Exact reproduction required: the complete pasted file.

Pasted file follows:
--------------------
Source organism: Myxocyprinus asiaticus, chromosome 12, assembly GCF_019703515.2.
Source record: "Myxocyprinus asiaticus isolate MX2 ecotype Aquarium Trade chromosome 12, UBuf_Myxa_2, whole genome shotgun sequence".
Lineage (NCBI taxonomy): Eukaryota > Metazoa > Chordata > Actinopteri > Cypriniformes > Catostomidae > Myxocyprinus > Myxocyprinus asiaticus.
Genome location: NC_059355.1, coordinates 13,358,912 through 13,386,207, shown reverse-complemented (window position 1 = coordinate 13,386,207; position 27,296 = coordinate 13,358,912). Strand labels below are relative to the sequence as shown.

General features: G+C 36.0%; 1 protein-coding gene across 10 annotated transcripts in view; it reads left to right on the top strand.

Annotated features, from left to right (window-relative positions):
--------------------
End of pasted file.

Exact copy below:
Source organism: Myxocyprinus asiaticus, chromosome 12, assembly GCF_019703515.2.
Source record: "Myxocyprinus asiaticus isolate MX2 ecotype Aquarium Trade chromosome 12, UBuf_Myxa_2, whole genome shotgun sequence".
Lineage (NCBI taxonomy): Eukaryota > Metazoa > Chordata > Actinopteri > Cypriniformes > Catostomidae > Myxocyprinus > Myxocyprinus asiaticus.
Genome location: NC_059355.1, coordinates 13,358,912 through 13,386,207, shown reverse-complemented (window position 1 = coordinate 13,386,207; position 27,296 = coordinate 13,358,912). Strand labels below are relative to the sequence as shown.

General features: G+C 36.0%; 1 protein-coding gene across 10 annotated transcripts in view; it reads left to right on the top strand.

Annotated features, from left to right (window-relative positions):